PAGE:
The Dayton airport is the 8th most expensive airport of the largest 100 in the country, but that doesn’t mean travelers can’t find good deals. KARA DRISCOLL/STAFF
Photo: KARA DRISCOLL/STAFF
Photo: KARA DRISCOLL/STAFF

Dayton airfare remains high amid record-low national fares

The average U.S. airfare is the cheapest it has been in decades, but locally, ticket prices for flights leaving Dayton’s airport remain among the highest in the country.

The average airfare for domestic flights during the third quarter of 2018 was $343.28, the lowest it has been since the Bureau of Transportation Statistics started tracking prices in 1995. But in Dayton, the average ticket is far from its lowest at $420.53 — $77 more than the national average and nearly $80 more than the airport’s low in 2009.

A Dayton Daily News analysis found that the Dayton airport has the eighth highest airfare of the largest 100 airports in the country and the highest in Ohio, a sign of its recent struggles after several low-cost carriers left the city.

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Southwest Airlines was the most recent to pull service in June of 2017, which contributed about 25 percent of the airport’s capacity, Dayton’s aviation director Terry Slaybaugh has previously told the Dayton Daily News.

Some area travelers, including Joe Sharkey of Vandalia, said he’d prefer to fly through Dayton, but the prices are too high so he travels to the Columbus Airport, which has the second lowest average ticket prices in the region behind Cincinnati.

The average ticket price at CVG in Northern Kentucky was $310 during the same time period.

The low airfares in Cincinnati and Columbus are driven by increased competition by new low-cost carriers Frontier and Spirit entering the market over the last few years.

The lower prices brought a record 8 million passengers through Columbus’s airport in 2018, said Columbus Airport spokeswoman Angie Tabor.

Those markets with more competition, especially with low-cost carriers, will almost always have cheaper flights, said local aviation expert Jay Ratliff. Nationwide, the airfare is down because of those low-cost carriers expanding capacity and entering new markets.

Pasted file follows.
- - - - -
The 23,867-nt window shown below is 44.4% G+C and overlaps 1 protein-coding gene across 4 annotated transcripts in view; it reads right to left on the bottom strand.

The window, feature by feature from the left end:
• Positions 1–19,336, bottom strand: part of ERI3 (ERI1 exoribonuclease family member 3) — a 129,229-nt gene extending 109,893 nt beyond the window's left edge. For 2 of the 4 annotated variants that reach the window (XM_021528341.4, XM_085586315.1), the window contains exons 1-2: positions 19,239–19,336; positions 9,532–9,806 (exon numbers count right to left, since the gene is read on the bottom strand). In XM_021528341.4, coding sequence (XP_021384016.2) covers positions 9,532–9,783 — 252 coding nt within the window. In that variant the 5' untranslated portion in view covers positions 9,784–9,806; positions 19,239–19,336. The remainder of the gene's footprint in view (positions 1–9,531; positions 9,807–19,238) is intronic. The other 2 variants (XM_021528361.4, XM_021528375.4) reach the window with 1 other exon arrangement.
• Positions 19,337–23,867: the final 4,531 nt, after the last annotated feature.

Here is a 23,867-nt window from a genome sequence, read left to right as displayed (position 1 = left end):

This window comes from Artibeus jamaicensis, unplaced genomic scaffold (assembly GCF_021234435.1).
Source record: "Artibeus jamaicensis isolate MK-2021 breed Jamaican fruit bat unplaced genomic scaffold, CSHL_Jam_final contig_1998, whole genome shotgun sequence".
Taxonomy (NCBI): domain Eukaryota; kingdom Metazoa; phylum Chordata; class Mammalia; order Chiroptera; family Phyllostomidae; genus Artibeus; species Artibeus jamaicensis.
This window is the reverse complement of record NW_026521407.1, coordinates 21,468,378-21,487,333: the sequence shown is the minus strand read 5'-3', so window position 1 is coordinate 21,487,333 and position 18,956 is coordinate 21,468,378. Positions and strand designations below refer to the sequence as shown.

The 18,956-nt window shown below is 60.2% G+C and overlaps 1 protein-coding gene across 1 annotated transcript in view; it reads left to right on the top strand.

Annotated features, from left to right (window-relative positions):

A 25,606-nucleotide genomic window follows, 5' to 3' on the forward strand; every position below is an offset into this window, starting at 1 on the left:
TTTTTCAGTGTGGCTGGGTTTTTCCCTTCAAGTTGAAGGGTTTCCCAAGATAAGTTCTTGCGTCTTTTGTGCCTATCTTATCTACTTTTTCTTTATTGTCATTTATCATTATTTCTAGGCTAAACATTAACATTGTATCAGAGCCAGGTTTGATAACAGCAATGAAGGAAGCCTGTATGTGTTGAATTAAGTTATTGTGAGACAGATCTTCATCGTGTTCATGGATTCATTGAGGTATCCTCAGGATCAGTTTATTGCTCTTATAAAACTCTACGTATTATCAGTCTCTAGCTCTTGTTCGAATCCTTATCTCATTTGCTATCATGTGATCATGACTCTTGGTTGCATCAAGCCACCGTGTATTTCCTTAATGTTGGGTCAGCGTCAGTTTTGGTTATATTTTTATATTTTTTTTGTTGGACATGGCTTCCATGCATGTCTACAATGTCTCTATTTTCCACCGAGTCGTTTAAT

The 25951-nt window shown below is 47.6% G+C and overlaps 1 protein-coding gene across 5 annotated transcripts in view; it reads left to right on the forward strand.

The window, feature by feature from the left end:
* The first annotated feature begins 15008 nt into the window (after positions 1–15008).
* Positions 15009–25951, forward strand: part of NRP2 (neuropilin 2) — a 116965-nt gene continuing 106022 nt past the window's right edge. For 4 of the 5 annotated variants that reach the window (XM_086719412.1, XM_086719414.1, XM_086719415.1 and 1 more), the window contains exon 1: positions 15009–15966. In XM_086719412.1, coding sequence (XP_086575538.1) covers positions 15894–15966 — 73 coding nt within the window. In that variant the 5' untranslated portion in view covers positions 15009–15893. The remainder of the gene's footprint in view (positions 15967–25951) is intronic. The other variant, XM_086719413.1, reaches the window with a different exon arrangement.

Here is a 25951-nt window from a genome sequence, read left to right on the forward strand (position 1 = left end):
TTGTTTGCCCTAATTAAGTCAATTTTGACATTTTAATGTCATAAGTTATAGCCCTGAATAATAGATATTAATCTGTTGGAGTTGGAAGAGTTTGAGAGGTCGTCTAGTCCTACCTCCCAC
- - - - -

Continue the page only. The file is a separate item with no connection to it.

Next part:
Cincinnati’s major boom began when low-cost carriers learned from Frontier’s example that they could have success in the Cincinnati market. As prices began edging downward, more and more Dayton-area residents began driving to Cincinnati over the Dayton airport.

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Travelers can find cheap fares in Dayton, too, Ratliff said. But it requires booking early, eight to eleven months in advance.

Some area travelers have found luck finding cheap fares, both domestic and international at the Dayton airport. Zack Beck, a 28-year-old Clayton resident that grew up in Huber Heights, said he and his wife found round-trip tickets to Rome for $600 per person in October. He has also traveled a lot for various jobs.

Even when it’s not the cheapest, the convenience is worth the extra cost, Beck said.

“Having been through almost all of the major airports in the country, I think the Dayton airport is by far the easiest to get in and out of,” he said. “I can park, get through security, and to my gate usually in under 30 minutes. Some airports can take you 30 minutes just to get to security.”

But Beck said he would prefer more nonstop routes from Dayton, something Slaybaugh has said he’s working on bringing, along with more low-cost capacity.

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Slaybaugh and other Dayton airport officials could not be reached for comment, but Ratliff said there’s always hope for the Dayton airport to rebound if the community embraces new flights airlines test in the market.

“It’s just a matter of where the airlines can go to make the most money. If my airplane is 100 percent full and I’m making so much profit out of Cincinnati, that’s good. But if I can charge slightly higher fares in the Dayton market or a Columbus market and that aircraft is full, well my yield is higher,” Ratliff said.

Even though fares may be cheaper, Ratliff said travelers aren’t getting as much as the used to for the price. What used to be standard, like a checked bag or choosing a seat, now comes at extra costs as airports continue struggling to keep up with rising fuel costs.

“When you factor inflation, still it is cheaper to fly today than it was to fly 20 years ago. There is zero question about that,” he said. “But it’s a surprise when we have to pay more than what we thought.”

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